Thoughts from a Not-so-Distant Land

Back in June 1998 I moved to Northern Ireland with my wife and son to undertake a two-year posting. When we first told friends and family that we would be moving to Northern Ireland for two years, by far the most common response was ‘Why on earth do you want to go there?’ and ‘Who have you upset?’ For minds conditioned by media reports of the Troubles over the last thirty years, the concept of spending any time living in Northern Ireland was probably as appealing as trampolining in a neck harness.

The second response (inevitably) is that the weather is even worse than it is in England. Well, in that respect, any warnings turned out to be an understatement. There’s a saying that when God created Ireland, he forgot to put the roof on, which seems appropriate enough. My favourite is a saying from west Cork that if you can see Mount Gabriel, then it’s about to rain : and if you can’t see it, then it’s already raining! During our first week here there was one hour of sunshine – but I was in Holland at the time, so I missed it!! (Actually, it’s not that bad – it just sometimes seems that bad!)

We are currently living in a house in a quiet cul-de-sac in Lisburn, close to my place of work – Thiepval Barracks (yes, the one the IRA managed to bomb three years ago . . . . !!) Lisburn itself does not boast any of the architectural wonders of the world : the Rough Guide describes it as ‘an urban sprawl . . . best avoided’, which seems a little discourteous even if accurate. Its profile has been greatly enhanced (so I’m told) by the opening of a brand new state-of-the-art Tesco on the outskirts and a leisure complex with all mod cons including a fabulous swimming pool. From a personal point of view, there is a certain satisfaction to be derived from the fact that in the town centre is a hostelry by the name of ‘The Linfield Lounge.’ Although I have to say that the first time I walked past, there was a line of wheelchairs lined up outside : from the state of the pub it was difficult to tell whether they had a party of disabled customers or whether they were lined up ready for closing-time.

One advantage over living in England is that people normally spell my surname correctly. Whereas in England there is a strong tendency to place a ‘g’ or a ‘d’ in the middle in keeping with the placenames, over here the mighty Linfield FC (Manchester United with a twang) ensures no such mis-spellings. Not that I’m a football fan myself, of course – too much violence and kissing for me (and that’s just in the dressing room!!)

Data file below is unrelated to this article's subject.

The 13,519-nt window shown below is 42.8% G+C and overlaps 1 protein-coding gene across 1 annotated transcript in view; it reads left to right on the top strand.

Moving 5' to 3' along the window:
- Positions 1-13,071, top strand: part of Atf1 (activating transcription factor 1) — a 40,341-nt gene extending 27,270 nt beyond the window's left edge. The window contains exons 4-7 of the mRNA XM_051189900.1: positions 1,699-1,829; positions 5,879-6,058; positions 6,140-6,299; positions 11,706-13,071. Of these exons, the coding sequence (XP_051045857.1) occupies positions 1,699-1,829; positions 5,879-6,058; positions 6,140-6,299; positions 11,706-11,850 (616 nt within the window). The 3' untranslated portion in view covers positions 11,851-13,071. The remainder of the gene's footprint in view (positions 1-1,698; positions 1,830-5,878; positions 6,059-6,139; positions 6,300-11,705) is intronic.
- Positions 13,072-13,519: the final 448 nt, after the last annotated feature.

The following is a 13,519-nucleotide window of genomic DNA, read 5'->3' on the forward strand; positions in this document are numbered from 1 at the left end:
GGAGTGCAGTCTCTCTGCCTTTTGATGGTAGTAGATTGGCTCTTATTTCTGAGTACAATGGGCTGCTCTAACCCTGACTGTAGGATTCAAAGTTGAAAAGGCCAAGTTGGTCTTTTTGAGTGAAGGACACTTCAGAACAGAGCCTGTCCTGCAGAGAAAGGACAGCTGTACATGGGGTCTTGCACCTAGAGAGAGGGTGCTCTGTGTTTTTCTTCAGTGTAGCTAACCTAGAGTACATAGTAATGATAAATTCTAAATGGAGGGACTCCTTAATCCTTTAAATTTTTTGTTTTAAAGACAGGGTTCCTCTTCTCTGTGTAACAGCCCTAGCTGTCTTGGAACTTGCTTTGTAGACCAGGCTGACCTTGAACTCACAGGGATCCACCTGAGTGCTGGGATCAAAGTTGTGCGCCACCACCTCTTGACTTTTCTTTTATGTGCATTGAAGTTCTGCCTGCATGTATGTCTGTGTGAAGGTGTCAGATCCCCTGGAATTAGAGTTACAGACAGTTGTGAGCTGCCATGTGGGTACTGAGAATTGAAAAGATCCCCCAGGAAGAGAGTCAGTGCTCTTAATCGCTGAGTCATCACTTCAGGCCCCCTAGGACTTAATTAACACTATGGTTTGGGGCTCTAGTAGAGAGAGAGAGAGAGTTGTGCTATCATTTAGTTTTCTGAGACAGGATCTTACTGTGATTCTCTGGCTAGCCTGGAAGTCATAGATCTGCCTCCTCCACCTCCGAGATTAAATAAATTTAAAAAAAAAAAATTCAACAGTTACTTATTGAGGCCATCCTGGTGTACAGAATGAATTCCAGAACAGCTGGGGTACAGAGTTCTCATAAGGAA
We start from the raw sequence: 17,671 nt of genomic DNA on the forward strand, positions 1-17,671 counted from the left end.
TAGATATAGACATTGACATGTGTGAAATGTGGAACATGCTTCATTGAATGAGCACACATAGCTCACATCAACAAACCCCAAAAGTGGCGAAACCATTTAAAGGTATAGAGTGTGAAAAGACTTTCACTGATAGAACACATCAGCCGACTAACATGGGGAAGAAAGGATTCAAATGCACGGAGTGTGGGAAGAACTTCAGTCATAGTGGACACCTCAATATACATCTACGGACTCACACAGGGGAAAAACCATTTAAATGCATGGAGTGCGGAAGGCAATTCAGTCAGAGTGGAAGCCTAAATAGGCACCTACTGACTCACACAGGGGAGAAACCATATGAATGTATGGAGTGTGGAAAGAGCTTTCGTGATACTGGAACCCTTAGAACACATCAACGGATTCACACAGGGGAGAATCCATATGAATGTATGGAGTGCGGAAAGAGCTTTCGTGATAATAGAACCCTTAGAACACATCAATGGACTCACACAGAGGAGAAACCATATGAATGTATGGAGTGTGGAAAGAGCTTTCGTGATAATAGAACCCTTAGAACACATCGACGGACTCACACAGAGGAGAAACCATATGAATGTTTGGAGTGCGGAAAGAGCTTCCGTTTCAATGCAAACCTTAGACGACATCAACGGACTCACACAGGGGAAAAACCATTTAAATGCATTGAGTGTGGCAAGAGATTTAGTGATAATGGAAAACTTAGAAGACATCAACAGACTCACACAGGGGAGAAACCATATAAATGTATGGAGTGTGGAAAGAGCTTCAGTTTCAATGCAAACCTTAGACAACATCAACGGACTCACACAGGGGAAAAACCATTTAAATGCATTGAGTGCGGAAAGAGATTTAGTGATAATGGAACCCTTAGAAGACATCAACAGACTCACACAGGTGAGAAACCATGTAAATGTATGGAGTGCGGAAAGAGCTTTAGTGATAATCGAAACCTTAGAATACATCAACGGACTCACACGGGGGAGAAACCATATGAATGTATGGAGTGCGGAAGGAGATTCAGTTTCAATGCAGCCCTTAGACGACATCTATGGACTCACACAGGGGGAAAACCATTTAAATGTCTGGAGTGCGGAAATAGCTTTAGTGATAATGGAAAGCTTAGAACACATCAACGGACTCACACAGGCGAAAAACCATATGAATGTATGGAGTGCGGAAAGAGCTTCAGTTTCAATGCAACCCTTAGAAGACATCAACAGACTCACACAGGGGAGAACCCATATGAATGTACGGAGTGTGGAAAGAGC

For those who have either never visited Belfast or not been there for a while, it is like a rejuvenated city. The youngsters in the office (yes, can’t you tell that I’ve just turned 40!) inform me that there is a good club scene, and there are numerous bars and restaurants catering for all tastes. Tasteful new apartment complexes are being built along the waterfront and new shopping centres abound. And as well as the lauded Opera House there are several venues for concerts, with ‘name’ bands appearing regularly. In my time here I have seen Dr John, Elvis Costello and The Divine Comedy while my wife Sarah has seen both ‘Carmen’ and ‘Manon’ (and before anyone starts drawing any conclusions about which of us is the more cultural, she also went to see ‘Grease’ featuring Luke Goss!!!!!!!!!)

There also seems to be a predilection for arriving in Ireland and falling pregnant – and we are no exception, with our second arrival, daughter Molly (good Irish name – not intended) arriving in May 1999. Living in Lisburn, we had a choice of two hospitals for the birth – either the Lagan Valley in Lisburn itself or the Royal Victoria in the good old staunchly republican Falls Road. Sarah chose the former – mainly because Mothercare was right out of maternity balaclavas.

Anyone who has visited Ireland (north or south) will know that it is an island with a great deal to offer. With a total population of only 4 million (less than before the potato famine in the mid-19th century), there is a real sense of space. The people are (with one or two memorable exceptions) very friendly and considerate and some of the scenery (particularly around the coast) is quite spectacular. We are surrounded by marvellous countryside within easy distance (such as the Antrim coast) and a two hour drive or train journey takes us to Dublin, that most bohemian of cities with its fine mixture of leisure and culture. For those who like to mix the two, the Literary Walk takes in a number of fine pubs on its route – which may go some way to explaining why James Joyce’s ‘Finnegan’s Wake’ is so unfathomable!!

Working for the MoD, obviously there are certain security precautions that it is sensible to take, but on the whole (particularly living here during a period of ceasefire) the only real threat we face is that of going into a shopping centre and hearing Daniel O’Donnell blaring out of the speakers. Currently the atmosphere is more tense, the peace process appearing to have reached crisis point, and no doubt there will be trouble ahead with the forthcoming marching season (good news for bowler hat manufacturers, bad news for absolutely everybody else). But with the current investment in Northern Ireland, and a definite feeling that a peaceful resolution is within grasp – slippery or otherwise – the province has a great future that, one can only pray, might ultimately compensate for its often tragic past

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